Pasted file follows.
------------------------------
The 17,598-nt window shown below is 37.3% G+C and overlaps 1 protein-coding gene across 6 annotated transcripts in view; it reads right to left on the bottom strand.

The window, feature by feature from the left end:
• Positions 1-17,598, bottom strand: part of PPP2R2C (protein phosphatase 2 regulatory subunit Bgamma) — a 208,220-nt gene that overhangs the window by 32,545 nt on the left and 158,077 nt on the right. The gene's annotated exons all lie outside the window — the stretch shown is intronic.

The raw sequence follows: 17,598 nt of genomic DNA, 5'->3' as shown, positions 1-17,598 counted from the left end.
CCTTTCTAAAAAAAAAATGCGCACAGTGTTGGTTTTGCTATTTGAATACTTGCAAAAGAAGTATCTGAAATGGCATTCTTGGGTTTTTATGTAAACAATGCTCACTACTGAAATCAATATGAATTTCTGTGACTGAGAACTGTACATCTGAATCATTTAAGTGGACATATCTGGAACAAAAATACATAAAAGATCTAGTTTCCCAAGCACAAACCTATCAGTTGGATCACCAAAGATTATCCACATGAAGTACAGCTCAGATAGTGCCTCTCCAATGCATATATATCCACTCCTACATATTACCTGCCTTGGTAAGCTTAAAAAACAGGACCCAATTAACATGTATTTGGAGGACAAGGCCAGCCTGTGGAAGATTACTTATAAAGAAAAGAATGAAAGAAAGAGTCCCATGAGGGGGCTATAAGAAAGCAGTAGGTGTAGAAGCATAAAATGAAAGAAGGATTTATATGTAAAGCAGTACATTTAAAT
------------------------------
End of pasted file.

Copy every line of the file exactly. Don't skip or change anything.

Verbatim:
The 17,598-nt window shown below is 37.3% G+C and overlaps 1 protein-coding gene across 6 annotated transcripts in view; it reads right to left on the bottom strand.

The window, feature by feature from the left end:
• Positions 1-17,598, bottom strand: part of PPP2R2C (protein phosphatase 2 regulatory subunit Bgamma) — a 208,220-nt gene that overhangs the window by 32,545 nt on the left and 158,077 nt on the right. The gene's annotated exons all lie outside the window — the stretch shown is intronic.

The raw sequence follows: 17,598 nt of genomic DNA, 5'->3' as shown, positions 1-17,598 counted from the left end.
CCTTTCTAAAAAAAAAATGCGCACAGTGTTGGTTTTGCTATTTGAATACTTGCAAAAGAAGTATCTGAAATGGCATTCTTGGGTTTTTATGTAAACAATGCTCACTACTGAAATCAATATGAATTTCTGTGACTGAGAACTGTACATCTGAATCATTTAAGTGGACATATCTGGAACAAAAATACATAAAAGATCTAGTTTCCCAAGCACAAACCTATCAGTTGGATCACCAAAGATTATCCACATGAAGTACAGCTCAGATAGTGCCTCTCCAATGCATATATATCCACTCCTACATATTACCTGCCTTGGTAAGCTTAAAAAACAGGACCCAATTAACATGTATTTGGAGGACAAGGCCAGCCTGTGGAAGATTACTTATAAAGAAAAGAATGAAAGAAAGAGTCCCATGAGGGGGCTATAAGAAAGCAGTAGGTGTAGAAGCATAAAATGAAAGAAGGATTTATATGTAAAGCAGTACATTTAAAT